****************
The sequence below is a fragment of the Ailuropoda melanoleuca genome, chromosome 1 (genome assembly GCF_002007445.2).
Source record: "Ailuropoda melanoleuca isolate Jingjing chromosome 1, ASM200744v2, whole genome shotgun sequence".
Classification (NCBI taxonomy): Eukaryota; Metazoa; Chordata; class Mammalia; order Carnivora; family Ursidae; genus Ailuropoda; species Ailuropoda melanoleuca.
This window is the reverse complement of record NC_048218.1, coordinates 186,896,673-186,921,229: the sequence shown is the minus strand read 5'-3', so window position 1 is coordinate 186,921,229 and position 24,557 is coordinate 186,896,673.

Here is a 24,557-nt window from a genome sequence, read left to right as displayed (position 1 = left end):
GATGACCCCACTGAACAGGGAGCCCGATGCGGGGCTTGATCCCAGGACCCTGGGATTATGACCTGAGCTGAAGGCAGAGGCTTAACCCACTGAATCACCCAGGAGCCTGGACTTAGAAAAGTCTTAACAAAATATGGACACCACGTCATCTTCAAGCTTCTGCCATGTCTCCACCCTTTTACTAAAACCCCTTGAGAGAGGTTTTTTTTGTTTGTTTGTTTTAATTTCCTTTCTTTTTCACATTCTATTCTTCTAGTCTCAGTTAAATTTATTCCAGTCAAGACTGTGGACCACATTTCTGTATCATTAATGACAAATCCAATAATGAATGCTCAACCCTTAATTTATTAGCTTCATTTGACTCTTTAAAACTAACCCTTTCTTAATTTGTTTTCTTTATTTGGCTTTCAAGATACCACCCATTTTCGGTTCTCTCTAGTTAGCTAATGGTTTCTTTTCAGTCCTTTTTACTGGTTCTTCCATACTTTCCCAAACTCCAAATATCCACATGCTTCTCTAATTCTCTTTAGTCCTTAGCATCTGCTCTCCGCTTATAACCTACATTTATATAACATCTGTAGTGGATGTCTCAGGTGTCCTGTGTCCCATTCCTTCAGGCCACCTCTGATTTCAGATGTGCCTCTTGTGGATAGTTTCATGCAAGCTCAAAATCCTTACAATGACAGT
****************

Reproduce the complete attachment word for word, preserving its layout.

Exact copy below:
The sequence below is a fragment of the Ailuropoda melanoleuca genome, chromosome 1 (genome assembly GCF_002007445.2).
Source record: "Ailuropoda melanoleuca isolate Jingjing chromosome 1, ASM200744v2, whole genome shotgun sequence".
Classification (NCBI taxonomy): Eukaryota; Metazoa; Chordata; class Mammalia; order Carnivora; family Ursidae; genus Ailuropoda; species Ailuropoda melanoleuca.
This window is the reverse complement of record NC_048218.1, coordinates 186,896,673-186,921,229: the sequence shown is the minus strand read 5'-3', so window position 1 is coordinate 186,921,229 and position 24,557 is coordinate 186,896,673.

Here is a 24,557-nt window from a genome sequence, read left to right as displayed (position 1 = left end):
GATGACCCCACTGAACAGGGAGCCCGATGCGGGGCTTGATCCCAGGACCCTGGGATTATGACCTGAGCTGAAGGCAGAGGCTTAACCCACTGAATCACCCAGGAGCCTGGACTTAGAAAAGTCTTAACAAAATATGGACACCACGTCATCTTCAAGCTTCTGCCATGTCTCCACCCTTTTACTAAAACCCCTTGAGAGAGGTTTTTTTTGTTTGTTTGTTTTAATTTCCTTTCTTTTTCACATTCTATTCTTCTAGTCTCAGTTAAATTTATTCCAGTCAAGACTGTGGACCACATTTCTGTATCATTAATGACAAATCCAATAATGAATGCTCAACCCTTAATTTATTAGCTTCATTTGACTCTTTAAAACTAACCCTTTCTTAATTTGTTTTCTTTATTTGGCTTTCAAGATACCACCCATTTTCGGTTCTCTCTAGTTAGCTAATGGTTTCTTTTCAGTCCTTTTTACTGGTTCTTCCATACTTTCCCAAACTCCAAATATCCACATGCTTCTCTAATTCTCTTTAGTCCTTAGCATCTGCTCTCCGCTTATAACCTACATTTATATAACATCTGTAGTGGATGTCTCAGGTGTCCTGTGTCCCATTCCTTCAGGCCACCTCTGATTTCAGATGTGCCTCTTGTGGATAGTTTCATGCAAGCTCAAAATCCTTACAATGACAGT